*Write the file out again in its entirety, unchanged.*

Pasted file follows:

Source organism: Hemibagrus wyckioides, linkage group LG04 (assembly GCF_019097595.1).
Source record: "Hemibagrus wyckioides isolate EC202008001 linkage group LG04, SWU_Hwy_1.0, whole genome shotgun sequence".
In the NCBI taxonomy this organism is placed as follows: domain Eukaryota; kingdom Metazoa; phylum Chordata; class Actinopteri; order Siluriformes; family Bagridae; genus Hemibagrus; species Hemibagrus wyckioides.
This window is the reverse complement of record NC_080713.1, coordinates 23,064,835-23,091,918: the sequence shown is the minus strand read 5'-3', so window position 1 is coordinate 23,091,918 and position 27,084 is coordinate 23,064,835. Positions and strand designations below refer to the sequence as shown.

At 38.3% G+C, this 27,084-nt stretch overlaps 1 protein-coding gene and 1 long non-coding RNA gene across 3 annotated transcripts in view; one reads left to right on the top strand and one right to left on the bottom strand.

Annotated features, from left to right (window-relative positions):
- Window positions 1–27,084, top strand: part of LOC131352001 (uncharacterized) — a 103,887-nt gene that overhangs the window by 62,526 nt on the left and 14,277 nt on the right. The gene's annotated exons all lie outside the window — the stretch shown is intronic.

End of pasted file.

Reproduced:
Source organism: Hemibagrus wyckioides, linkage group LG04 (assembly GCF_019097595.1).
Source record: "Hemibagrus wyckioides isolate EC202008001 linkage group LG04, SWU_Hwy_1.0, whole genome shotgun sequence".
In the NCBI taxonomy this organism is placed as follows: domain Eukaryota; kingdom Metazoa; phylum Chordata; class Actinopteri; order Siluriformes; family Bagridae; genus Hemibagrus; species Hemibagrus wyckioides.
This window is the reverse complement of record NC_080713.1, coordinates 23,064,835-23,091,918: the sequence shown is the minus strand read 5'-3', so window position 1 is coordinate 23,091,918 and position 27,084 is coordinate 23,064,835. Positions and strand designations below refer to the sequence as shown.

At 38.3% G+C, this 27,084-nt stretch overlaps 1 protein-coding gene and 1 long non-coding RNA gene across 3 annotated transcripts in view; one reads left to right on the top strand and one right to left on the bottom strand.

Annotated features, from left to right (window-relative positions):
- Window positions 1–27,084, top strand: part of LOC131352001 (uncharacterized) — a 103,887-nt gene that overhangs the window by 62,526 nt on the left and 14,277 nt on the right. The gene's annotated exons all lie outside the window — the stretch shown is intronic.